No, they weren’t perfect, but without them, none of this would be possible. They brought a faith into being and changed the world, but it took a long, long time, and it’s still going. And we, like the fans at Wrigley, remember the saints that made where we are possible as we stand on the edge of the impossible, the edge of anxiety, the edge of hope.
The edge of anxiety right before an election. The edge of the impossible as we try to love our enemies in a world where our enemies, personal, foreign, and domestic, hate us with what seems like newfound passion.
And we remember our ancestors who have also lived through turmoil and lived through war and lived through division. And we remember that just as they did not solve all of humanity’s problems, neither must we. We must simply, as the Cubs fans did all of those years, keep hope alive, faithfully, loyally, year after year.
At Wrigley Field this week, Danny Camacho balanced on the gates as his uncle, Maurice Vazquez, held him up as he tried to find a good place to write in chalk on the brick wall. Maurice explained what the pair were doing there.
“We’re here for my father, my nephew Danny’s grandfather, an awesome Cubs fan. He’s not with us any more, he’s with the Good Lord, and he’s why we’re down here. To give [the Cubs] strength so they can win the World Series.” Vazquez said. “I think this is a great thing for them so they can see the loyalty of the fans. And believe me, we’re loyal!”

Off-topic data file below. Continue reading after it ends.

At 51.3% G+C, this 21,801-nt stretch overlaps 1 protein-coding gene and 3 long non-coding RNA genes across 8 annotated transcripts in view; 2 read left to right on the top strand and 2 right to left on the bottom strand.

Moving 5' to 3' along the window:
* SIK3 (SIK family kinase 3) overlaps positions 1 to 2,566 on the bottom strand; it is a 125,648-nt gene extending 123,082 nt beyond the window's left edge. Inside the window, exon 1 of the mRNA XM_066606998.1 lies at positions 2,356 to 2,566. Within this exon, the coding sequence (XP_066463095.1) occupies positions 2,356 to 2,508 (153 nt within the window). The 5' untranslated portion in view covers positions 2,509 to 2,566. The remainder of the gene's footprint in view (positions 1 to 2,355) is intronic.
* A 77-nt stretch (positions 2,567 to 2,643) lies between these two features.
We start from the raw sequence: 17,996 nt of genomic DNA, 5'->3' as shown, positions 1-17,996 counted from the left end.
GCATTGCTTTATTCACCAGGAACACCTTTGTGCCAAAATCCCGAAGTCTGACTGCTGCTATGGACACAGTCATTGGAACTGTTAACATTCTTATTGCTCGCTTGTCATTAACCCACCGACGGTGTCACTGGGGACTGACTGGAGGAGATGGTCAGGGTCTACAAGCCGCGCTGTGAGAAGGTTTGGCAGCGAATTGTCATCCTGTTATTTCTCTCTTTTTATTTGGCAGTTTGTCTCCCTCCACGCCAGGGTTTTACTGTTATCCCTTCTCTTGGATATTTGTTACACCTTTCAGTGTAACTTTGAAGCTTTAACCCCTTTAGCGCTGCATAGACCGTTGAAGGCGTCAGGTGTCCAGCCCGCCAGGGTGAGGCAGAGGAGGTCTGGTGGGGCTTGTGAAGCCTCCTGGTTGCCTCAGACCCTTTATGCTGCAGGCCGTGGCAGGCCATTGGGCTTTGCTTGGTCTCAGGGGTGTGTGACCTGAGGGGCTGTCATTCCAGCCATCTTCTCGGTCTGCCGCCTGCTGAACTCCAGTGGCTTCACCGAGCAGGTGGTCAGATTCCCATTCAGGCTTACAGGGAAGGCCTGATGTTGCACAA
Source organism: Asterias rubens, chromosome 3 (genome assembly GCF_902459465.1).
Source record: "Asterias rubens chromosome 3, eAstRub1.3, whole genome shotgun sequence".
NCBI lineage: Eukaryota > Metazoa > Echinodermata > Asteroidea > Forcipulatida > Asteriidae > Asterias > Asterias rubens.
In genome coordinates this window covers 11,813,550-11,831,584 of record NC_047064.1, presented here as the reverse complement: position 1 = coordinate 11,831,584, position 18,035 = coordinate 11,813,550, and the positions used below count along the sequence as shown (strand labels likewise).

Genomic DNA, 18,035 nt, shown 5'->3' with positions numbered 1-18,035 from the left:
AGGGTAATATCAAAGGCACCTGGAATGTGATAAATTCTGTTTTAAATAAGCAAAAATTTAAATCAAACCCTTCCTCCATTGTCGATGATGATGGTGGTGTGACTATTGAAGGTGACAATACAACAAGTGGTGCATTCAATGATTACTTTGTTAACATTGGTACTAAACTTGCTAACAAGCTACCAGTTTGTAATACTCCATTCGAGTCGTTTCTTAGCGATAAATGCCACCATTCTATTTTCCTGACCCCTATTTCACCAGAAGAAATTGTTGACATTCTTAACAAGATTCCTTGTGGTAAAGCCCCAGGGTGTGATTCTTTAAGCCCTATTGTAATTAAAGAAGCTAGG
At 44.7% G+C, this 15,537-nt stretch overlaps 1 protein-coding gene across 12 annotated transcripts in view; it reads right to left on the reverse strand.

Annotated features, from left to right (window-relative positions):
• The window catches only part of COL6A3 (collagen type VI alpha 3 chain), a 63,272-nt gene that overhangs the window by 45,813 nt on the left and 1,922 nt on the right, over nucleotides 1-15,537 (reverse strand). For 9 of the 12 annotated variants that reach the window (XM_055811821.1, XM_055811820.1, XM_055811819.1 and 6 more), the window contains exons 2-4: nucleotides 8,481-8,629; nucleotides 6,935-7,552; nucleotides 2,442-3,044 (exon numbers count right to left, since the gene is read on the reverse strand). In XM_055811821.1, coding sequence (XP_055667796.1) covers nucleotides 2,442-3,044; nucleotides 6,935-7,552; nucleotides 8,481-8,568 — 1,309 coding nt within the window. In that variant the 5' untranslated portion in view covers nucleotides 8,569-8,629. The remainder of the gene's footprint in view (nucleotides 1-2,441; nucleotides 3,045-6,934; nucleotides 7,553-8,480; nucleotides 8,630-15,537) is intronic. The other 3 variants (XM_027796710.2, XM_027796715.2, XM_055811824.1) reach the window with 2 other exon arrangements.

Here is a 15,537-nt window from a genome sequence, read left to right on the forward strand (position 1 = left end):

We are here for our fathers, our grandfathers, our grandmothers and our mothers and our siblings and our friends. We’re here for spouses and children. We stand on the edge of the impossible, the edge of anxiety, remembering our loved ones in our past and hoping for the best in our futures, knowing that our loved ones are a part of that future, too, because they helped to build it, brick by brick, pitch by pitch, slowly. We’re here to figure out what we can do and be together, as this assembly, and what God will do among us. And if anyone knows how to root for a team that’ll break your heart, it’s God. And believe me, God is loyal. Amen.
Title Photo: http://www.thepostgame.com/cubs-fans-turn-wrigley-field-walls-memorial
(1) Thomas G. Long, lecture, Candler School of Theology, Emory University, 2009.
(2) Maggie Hendricks, “My journey to Wrigley Field, where fans are chalking the names of their loved ones on the walls,” USA Today, 2 November 2016, http://ftw.usatoday.com/2016/11/my-journey-to-wrigley-field-where-fans-are-chalking-the-names-of-their-loved-ones-on-the-walls